By: Nicole Halavi
General Motors is a multinational corporation and has been America’s largest automobile manufacturer for years. Despite its reputable position in the auto industry, a 2016 lawsuit against GM was recently certified as a class action suit concerning GM vehicles’ oil consumption problems.
If your GM vehicle has exhibited repeated or unrepaired oil consumption problems, CCA is here to help. Please free to call our experts today for a free consultation: (833) LEMON-FIRM.
What are the Oil Consumption Issues in GM-Manufactured vehicles?
Numerous owners have filed complaints against GM alleging their vehicles exhibited defects such as engine damage, excessive oil consumption, knocking engines, and more. The class action lawsuit filed against GM alleged that the oil consumption defect ultimately caused serious engine defects and even engine failure. As described in the complaint, the oil consumption defect is caused by a carbon buildup in the defective piston rings. An oil consumption issue is a major safety concern as it may cause the vehicle to breakdown unexpectedly.
Here is a list of some GM models reported to have oil consumption issues:
- Chevrolet Avalanche
- Chevrolet Silverado
- Chevrolet Suburban
- Chevrolet Tahoe
- GMC Sierra
- GMC Yukon
- GMC Yukon XL
A Chevrolet Suburban owner recently described his problems, “Chevy Suburbans are too expensive to have these kinds of problems. I took the Suburban to the dealer and they told me the pistons and rings needed to be replaced to the tune of $4,000. They admitted to oil burning in the combustion chamber and a buildup of carbon had occurred. This vehicle is a perfect fit for our large family. However, given that GM gave me their dishonest run-around and then only paid for half of the repair, I will be selling the vehicle after it gets fixed and will NEVER buy another Suburban again.”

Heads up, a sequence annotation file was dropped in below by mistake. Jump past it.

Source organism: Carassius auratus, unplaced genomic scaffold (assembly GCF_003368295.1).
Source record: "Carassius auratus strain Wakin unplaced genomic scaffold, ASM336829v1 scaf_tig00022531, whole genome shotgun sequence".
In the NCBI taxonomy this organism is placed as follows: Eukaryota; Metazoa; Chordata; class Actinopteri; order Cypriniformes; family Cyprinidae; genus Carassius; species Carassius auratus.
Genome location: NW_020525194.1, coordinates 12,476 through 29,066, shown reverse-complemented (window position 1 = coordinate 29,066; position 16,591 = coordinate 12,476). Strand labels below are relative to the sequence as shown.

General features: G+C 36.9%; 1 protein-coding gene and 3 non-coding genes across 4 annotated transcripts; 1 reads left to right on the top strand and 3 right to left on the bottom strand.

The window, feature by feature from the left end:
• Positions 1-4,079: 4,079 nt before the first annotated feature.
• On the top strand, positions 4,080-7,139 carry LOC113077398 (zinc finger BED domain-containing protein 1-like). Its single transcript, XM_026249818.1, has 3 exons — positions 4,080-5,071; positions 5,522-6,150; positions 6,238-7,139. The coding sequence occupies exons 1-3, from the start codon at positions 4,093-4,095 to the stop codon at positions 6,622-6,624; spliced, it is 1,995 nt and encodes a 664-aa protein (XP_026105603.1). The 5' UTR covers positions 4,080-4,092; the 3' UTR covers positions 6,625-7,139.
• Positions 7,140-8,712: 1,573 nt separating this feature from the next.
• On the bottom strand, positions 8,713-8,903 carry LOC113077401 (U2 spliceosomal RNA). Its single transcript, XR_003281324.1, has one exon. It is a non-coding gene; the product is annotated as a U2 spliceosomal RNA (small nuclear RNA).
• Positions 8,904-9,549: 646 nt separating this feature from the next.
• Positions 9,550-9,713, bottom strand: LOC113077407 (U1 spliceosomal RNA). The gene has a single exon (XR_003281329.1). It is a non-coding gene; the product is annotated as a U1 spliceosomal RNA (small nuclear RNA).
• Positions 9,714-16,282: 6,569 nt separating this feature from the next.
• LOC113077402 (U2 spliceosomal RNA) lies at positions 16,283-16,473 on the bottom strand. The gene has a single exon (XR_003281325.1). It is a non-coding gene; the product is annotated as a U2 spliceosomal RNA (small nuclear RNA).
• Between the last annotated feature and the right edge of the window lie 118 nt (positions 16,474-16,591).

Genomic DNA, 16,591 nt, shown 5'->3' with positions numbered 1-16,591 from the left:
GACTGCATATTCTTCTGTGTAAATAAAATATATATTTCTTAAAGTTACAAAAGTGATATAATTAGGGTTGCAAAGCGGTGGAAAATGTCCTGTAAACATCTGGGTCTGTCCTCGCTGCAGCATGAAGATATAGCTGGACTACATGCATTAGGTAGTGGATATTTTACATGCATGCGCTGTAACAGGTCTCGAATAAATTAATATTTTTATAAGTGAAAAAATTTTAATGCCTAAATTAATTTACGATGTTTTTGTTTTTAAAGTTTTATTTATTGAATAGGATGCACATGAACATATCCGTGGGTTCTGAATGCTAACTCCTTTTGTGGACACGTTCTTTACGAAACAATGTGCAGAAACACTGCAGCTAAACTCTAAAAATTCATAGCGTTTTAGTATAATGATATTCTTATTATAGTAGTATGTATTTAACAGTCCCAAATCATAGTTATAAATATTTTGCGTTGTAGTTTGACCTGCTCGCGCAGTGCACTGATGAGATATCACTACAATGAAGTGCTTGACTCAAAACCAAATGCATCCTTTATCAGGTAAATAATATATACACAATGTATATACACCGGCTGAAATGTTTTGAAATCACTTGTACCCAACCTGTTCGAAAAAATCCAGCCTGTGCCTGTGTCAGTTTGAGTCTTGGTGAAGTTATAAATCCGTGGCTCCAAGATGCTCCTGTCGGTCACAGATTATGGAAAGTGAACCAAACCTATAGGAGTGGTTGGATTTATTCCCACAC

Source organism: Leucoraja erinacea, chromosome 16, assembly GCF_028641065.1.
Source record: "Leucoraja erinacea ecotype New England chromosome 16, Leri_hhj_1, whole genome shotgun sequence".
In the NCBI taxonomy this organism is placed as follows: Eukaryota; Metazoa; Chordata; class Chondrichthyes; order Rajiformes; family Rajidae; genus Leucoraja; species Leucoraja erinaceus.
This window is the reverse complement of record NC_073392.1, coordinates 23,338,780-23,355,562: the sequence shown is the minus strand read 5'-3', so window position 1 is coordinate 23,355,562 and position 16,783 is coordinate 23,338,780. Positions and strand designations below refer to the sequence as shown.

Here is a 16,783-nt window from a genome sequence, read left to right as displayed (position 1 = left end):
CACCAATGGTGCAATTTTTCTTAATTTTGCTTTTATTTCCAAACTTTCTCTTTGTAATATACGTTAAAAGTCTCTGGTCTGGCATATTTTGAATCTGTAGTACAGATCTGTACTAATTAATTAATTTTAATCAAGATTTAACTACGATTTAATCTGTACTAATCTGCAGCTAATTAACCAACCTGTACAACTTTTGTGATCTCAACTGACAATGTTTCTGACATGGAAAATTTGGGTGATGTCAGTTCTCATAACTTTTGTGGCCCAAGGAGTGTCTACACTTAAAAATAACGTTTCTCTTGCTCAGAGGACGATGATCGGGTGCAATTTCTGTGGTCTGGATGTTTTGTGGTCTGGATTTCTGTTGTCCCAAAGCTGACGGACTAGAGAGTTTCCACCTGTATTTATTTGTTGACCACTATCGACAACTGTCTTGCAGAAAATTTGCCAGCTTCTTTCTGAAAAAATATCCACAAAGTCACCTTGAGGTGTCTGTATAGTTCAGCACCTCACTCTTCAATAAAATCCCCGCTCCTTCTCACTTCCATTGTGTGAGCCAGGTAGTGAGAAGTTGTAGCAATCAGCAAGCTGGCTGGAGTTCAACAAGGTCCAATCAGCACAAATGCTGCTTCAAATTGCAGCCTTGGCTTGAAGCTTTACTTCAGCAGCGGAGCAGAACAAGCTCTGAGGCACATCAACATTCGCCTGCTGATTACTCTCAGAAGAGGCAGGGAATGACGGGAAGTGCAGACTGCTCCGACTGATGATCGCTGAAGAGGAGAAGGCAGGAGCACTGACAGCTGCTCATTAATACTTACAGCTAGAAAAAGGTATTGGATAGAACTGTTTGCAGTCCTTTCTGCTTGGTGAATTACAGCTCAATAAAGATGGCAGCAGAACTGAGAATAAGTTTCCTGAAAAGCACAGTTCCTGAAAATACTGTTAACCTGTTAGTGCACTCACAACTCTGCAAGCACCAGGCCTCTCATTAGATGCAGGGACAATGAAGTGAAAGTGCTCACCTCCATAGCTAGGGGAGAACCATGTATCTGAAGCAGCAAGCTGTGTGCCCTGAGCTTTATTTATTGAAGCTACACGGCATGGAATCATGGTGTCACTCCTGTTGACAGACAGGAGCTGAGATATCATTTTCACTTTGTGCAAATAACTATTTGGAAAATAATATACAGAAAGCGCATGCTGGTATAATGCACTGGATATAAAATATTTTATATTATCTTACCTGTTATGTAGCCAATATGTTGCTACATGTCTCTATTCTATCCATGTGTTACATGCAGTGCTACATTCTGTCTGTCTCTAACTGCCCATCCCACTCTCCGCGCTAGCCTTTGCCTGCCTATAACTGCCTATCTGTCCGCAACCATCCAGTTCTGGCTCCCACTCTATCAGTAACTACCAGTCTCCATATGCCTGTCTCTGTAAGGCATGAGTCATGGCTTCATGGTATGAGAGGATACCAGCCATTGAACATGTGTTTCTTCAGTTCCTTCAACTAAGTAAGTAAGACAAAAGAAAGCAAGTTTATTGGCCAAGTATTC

While the class action lawsuit was initially dismissed in 2017, the judge later ruled that there is enough evidence that supports the allegations regarding the oil consumption defect. According to the court, the defect is undoubtedly a safety concern. In his final ruling, the judge stated that “a reasonable jury could conclude that the evidence before the Court supports the conclusion that the alleged oil consumption defect constitutes a safety defect and that GM actively concealed information about the defect.”
Excerpts from complaints filed against GM provide further insight into the problem:
“High oil consumption, 3.5 quarts used. Start mileage 49591, oil change today 53598 mileage. 4007 miles 3.5 quarts used. Got low oil warning around mid-November the dealer added 1 qt. Today they said it was 2.5 qt low. I had to remind that it would be 3.5 qt consumption in 4007 miles. Not good!” – owner of a GMC Sierra 1500 3.5L.
“At 79k miles I noticed my 2014 Chevy Silverado LT was low in oil. I did add two quarts and waited for the following oil change to report it to the dealer advisor. Since then the truck has been consuming about a quart and a half per one thousand miles. At some point the engine light came on and after checking the deep stick I found out that the level was way low, almost empty.” – owner of a Chevrolet Silverado 1500 LT.
What Can I Do if My GM Has Suffered Excessive Oil Consumption?
If your vehicle is excessively consuming oil or has suffered resultant engine damage, CCA’s attorneys are here to help. Our attorneys are knowledgeable about the issues concerning your vehicle and are prepared to get you significant compensation. Here’s the best part – our legal bills are paid by the automakers; not by our clients.
Please call our experts today for a free consultation at: (833) LEMON-FIRM.